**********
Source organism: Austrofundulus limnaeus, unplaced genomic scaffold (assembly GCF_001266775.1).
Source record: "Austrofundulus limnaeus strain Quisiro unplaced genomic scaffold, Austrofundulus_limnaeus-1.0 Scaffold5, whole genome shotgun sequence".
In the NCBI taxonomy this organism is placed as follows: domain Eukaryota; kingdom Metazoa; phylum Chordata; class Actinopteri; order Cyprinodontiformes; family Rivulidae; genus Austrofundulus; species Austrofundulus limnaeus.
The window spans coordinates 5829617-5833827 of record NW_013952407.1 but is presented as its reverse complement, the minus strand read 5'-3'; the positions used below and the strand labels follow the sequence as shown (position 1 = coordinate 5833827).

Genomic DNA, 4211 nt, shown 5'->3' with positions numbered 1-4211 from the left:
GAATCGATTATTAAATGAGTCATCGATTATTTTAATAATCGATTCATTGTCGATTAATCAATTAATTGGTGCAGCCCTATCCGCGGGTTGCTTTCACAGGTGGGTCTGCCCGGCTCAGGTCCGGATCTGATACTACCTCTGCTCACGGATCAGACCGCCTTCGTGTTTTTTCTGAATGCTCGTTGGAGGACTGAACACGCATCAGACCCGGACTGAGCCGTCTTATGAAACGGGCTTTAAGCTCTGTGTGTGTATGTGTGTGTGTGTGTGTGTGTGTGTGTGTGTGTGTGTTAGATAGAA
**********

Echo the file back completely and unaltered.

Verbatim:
Source organism: Austrofundulus limnaeus, unplaced genomic scaffold (assembly GCF_001266775.1).
Source record: "Austrofundulus limnaeus strain Quisiro unplaced genomic scaffold, Austrofundulus_limnaeus-1.0 Scaffold5, whole genome shotgun sequence".
In the NCBI taxonomy this organism is placed as follows: domain Eukaryota; kingdom Metazoa; phylum Chordata; class Actinopteri; order Cyprinodontiformes; family Rivulidae; genus Austrofundulus; species Austrofundulus limnaeus.
The window spans coordinates 5829617-5833827 of record NW_013952407.1 but is presented as its reverse complement, the minus strand read 5'-3'; the positions used below and the strand labels follow the sequence as shown (position 1 = coordinate 5833827).

Genomic DNA, 4211 nt, shown 5'->3' with positions numbered 1-4211 from the left:
GAATCGATTATTAAATGAGTCATCGATTATTTTAATAATCGATTCATTGTCGATTAATCAATTAATTGGTGCAGCCCTATCCGCGGGTTGCTTTCACAGGTGGGTCTGCCCGGCTCAGGTCCGGATCTGATACTACCTCTGCTCACGGATCAGACCGCCTTCGTGTTTTTTCTGAATGCTCGTTGGAGGACTGAACACGCATCAGACCCGGACTGAGCCGTCTTATGAAACGGGCTTTAAGCTCTGTGTGTGTATGTGTGTGTGTGTGTGTGTGTGTGTGTGTGTGTGTGTTAGATAGAA